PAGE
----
Monday night began the first lesson of my client’s specially tailored martial arts cross training course. The course will focus half on stand-up striking and half on ground-fighting. Unlike most lessons and cross-training courses, these areas will be unconnected and will not be united by a single theme. Rather they are areas the client, now a two year veteran of my teaching method, has specifically selected. We began with a look at the jumping push kick and the knee bomb, and finished with two escapes from side control.
The warm-up consisted of specific callisthenic movements and dynamic stretching before we moved onto various basic setups for the knee bomb and the jump push kick. We began with some revision on how to use the teep as a jab and the use of the long-guard to maintain distance. Then I looked at details on the lead teep to ensure it was just fired off the spot rather than being telegraphed by the rear leg. We then put some power into hitting the mid-section, aiming for the spleen, solar plexus or liver. This action sends the opponent back into a likely shelling guard from where the fighter can launch the knee bomb to the ducked head. Next we looked at returning the teep to the chambered position to set up for the jumping push kick. A secondary set-up for this involved starting with a jab/cross and then turning an opponent to attack from a 180 degree angle.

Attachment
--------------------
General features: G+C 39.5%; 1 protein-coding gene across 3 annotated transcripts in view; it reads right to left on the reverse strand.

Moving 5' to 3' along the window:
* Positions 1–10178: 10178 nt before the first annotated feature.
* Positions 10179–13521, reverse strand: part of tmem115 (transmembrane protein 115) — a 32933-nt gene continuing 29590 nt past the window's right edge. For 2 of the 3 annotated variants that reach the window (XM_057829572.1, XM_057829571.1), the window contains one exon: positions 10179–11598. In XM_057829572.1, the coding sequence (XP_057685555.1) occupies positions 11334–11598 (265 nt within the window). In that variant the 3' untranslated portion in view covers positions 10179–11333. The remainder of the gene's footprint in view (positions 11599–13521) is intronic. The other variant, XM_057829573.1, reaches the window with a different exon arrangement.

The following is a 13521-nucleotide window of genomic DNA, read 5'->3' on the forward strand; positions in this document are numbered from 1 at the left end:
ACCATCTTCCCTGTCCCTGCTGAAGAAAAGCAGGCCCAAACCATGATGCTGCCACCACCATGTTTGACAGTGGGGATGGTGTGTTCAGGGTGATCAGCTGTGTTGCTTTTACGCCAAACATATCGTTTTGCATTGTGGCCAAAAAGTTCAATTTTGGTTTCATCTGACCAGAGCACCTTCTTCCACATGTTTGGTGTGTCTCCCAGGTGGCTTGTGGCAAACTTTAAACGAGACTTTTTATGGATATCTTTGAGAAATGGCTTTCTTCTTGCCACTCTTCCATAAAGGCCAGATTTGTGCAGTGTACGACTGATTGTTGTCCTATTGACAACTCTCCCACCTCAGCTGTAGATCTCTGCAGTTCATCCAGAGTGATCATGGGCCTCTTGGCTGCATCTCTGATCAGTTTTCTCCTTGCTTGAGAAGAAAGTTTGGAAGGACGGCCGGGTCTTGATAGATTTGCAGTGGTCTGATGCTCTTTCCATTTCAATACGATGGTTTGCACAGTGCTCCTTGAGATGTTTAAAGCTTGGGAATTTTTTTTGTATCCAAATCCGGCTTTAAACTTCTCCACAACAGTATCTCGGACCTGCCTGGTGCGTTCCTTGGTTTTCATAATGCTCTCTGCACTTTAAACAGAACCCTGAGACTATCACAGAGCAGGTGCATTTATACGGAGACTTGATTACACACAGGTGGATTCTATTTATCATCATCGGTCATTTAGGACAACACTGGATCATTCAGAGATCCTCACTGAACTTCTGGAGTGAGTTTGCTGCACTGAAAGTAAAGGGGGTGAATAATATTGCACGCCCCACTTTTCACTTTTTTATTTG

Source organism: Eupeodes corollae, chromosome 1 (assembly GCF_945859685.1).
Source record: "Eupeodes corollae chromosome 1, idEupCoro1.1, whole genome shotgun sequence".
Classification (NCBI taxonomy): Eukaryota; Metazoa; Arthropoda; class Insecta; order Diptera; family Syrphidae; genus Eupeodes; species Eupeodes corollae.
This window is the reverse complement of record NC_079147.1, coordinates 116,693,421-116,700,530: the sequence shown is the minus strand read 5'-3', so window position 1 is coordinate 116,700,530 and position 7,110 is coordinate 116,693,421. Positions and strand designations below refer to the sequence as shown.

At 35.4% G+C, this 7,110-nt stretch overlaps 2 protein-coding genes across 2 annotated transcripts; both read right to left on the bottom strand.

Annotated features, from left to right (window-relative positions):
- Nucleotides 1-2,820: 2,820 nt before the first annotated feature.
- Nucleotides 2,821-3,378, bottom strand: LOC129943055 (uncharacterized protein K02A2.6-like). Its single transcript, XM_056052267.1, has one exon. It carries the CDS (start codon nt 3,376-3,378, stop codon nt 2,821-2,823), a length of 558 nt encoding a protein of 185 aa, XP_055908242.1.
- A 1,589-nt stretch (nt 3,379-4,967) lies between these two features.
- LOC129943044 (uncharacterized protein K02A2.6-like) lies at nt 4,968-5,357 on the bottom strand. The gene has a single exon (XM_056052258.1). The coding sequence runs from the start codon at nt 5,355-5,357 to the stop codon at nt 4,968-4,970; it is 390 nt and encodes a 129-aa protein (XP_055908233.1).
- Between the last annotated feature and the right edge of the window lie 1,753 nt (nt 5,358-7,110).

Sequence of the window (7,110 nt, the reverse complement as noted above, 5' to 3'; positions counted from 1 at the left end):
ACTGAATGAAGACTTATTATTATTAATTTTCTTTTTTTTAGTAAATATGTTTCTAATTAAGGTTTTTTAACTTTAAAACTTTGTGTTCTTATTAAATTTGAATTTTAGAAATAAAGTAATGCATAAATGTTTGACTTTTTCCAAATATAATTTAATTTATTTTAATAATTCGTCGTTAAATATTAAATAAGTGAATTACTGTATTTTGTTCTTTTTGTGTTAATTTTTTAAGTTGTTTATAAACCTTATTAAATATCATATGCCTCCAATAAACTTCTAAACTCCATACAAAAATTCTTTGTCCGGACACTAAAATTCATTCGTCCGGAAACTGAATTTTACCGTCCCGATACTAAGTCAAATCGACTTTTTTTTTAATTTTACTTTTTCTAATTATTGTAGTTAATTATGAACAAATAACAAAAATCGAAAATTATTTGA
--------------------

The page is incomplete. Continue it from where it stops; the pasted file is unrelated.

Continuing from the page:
Ground work focused on escaping from pins. We began from the infamous side control. This position, so I was first told when my BJJ teacher began with escapes, is the one that most beginners have trouble defending against. As with my senior client on Wednesday, we went back over the reversal and the escape to half-guard into lock-down sweep.
The lesson finished with contraction/relaxation PNF stretching.